October 3rd, Linear Algebra & Properties of the Covariance Matrix

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1 Linear Algebra & Properties of the Covariance Matrix October 3rd, 2012

2 Estimation of r and C Let rn 1, rn, t..., rn T be the historical return rates on the n th asset. rn 1 rṇ 2 r n =. r T n n = 1, 2,..., N.

3 Estimation of r and C The expected return is approximated by T ˆ r n = 1 T t=1 r t n and the covariance is approximated by ĉ mn = 1 T 1 or in matrix/vector notation Ĉ = 1 T 1 T (rn t ˆ r n )(rm t ˆ r m ), t=1 T (r t ˆ r)(r t ˆ r) an outer product. t=1

4 Importance of C The expected return r is often estimated exogenously (e.g. not statistically estimated). But statistical estimation of C is an important topic, is used in practice, and is the backbone of many finance strategies. A major part of Markowitz theory was the assumption for C to be a covariance matrix it must be symmetric positive definite (SPD).

5 Real Matrices/Vectors Let s focus on real matrices, and only use complex numbers if necessary. A vector x R N and a matrix A R M N are x 1 a 11 a a 1N x 2 x =. and A = a 21 a a 2N..... a M1 a M2... a MN x N

6 Matrix/Vector Multiplication The matrix A times a vector x is a new vector a 11 a a 1N x 1 a 21 a a 2N x 2 Ax = a M1 a M2... a MN x N a 11 x 1 + a 12 x a 1N x N a 21 x 1 + a 22 x a 2N x N =. RM. a M1 x 1 + a M2 x a MN x N Matrix/matrix multiplication is an extension of this.

7 Matrix/Vector transpose Their transposes are x 1 x x 2 =. x N a 11 a a 1N and A a 21 a a 2N =..... a M1 a M2... a MN Note that (Ax) = x A. = (x 1, x 2,..., x N ) a 11 a a M1 a 12 a a M2 = a 1N a 2N... a MN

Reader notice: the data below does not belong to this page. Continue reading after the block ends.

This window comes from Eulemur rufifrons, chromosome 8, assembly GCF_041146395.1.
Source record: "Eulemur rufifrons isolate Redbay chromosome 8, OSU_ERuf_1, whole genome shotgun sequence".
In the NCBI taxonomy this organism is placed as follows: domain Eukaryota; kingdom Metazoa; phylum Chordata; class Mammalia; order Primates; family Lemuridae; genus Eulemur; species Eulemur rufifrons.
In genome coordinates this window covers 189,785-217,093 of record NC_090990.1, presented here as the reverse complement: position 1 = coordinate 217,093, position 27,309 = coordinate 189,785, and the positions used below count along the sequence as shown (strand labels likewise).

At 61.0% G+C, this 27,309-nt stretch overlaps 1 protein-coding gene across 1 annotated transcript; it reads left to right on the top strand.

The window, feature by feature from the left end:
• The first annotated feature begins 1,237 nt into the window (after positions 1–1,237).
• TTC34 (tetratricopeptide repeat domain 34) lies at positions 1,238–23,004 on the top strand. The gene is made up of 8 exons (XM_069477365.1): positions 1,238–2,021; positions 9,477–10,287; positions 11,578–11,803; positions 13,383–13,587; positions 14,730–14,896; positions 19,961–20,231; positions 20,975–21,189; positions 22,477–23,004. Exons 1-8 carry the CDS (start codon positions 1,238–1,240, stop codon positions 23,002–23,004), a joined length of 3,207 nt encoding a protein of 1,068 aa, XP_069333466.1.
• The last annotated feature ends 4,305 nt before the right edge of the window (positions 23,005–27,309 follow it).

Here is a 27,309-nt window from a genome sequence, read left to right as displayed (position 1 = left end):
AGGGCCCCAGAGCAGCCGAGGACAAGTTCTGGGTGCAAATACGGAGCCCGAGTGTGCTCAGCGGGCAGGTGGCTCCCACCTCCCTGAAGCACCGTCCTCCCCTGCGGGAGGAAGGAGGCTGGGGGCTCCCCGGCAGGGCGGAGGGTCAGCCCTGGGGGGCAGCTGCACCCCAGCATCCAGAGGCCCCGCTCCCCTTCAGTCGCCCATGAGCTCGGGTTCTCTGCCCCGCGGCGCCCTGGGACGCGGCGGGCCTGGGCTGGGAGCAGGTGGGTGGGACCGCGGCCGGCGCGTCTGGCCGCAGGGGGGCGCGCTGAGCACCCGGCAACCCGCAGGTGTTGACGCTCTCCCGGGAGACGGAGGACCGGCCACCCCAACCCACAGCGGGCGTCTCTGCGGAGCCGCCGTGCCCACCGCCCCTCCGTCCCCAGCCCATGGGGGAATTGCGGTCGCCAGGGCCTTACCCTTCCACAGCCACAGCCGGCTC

8 Vector Inner/outer Product The vector x R N inner product with another vector y R N is x y = y x = x 1 y 1 + x 2 y x N y n. There is also the outer product, x 1 y 1 x 1 y 2... x 1 y N xy x 2 y 1 x 2 y 2... x 2 y N =..... yx. x N y 1 x N y 2... X N Y N

9 Matrix/Vector Norm The norm on the vector space R N is, and for any x R N we have x = x x. Properties of the norm x 0 for any x, x = 0 iff x = 0, x + y x + y (triangle inequality), x y x y with equality iff x = ay for some a R (Cauchy-Schwartz), x + y 2 = x 2 + y 2 if x y = 0 (Pythagorean thm).

10 Linear Independence & Orthogonality Two vectors x, y are linear independent if there is no scalar constant a R s.t. y = ax. These two vectors are orthogonal if x y = 0. Clearly, orthogonality linear independent.

11 Span A set of vectors x 1, x 2,..., x n is said to span a subspace V R N if for any y V there are constants a 1, a 2,..., a n such y = a 1 x 2 + a 2 x a n x n. We write, span(x 1,..., x n ) = V. In particular, a set x 1, x 2,..., x N will span R N iff they are linearly independent: span(x 1, x 2,..., x N ) = R N x i linearly independent of x j for all i, j. If so, then x 1, x 2,..., X N are a basis for R N.

12 Orthogonal Basis Definition A basis of R N is orthogonal if all its elements are orthogonal, span(x 1, x 2,..., x N ) = R N and x i x j = 0 i, j.

13 Invertibility Definition A square matrix A R N N is invertible if for any b R N there exists x s.t. Ax = b. If so, then x = A 1 b. A is invertible if any of the following hold: A has rows that are linearly independent A has columns that are linearly independent det(a) 0 there is no non-zero vector x s.t. Ax = 0. In fact, these 4 statements are equivalent.

14 Eigenvalues Let A be an N N matrix. A scalar λ C is an eigenvalue of A if Ax = λx for some vector x = re(x) + 1 im(x) C N. If so x is an eigenvector. By 4th statement of previous slide, A 1 exists zero is not an eigenvalue.

15 Eigenvalue Diagonalization Let A be an N N matrix with N linearly independent eigenvectors. There is an N N matrix X and an N N diagonal matrix Λ such that A = X ΛX 1, where Λ ii is an eigenvalue of A, and the columns of X = [x 1, x 2,..., x N ] are eigenvectors, Ax i = Λ ii x i.

16 Real Symmetric Matrices A matrix is symmetric if A = A. Proposition A symmetric matrix has real eigenvalues. pf: If Ax = λx then λ 2 x 2 = λ 2 x x = x A 2 x = x A Ax = Ax 2, which is real and nonnegative (x = re(x) 1 im(x) i.e the conjugate transpose). Hence, λ is cannot be imaginary or complex.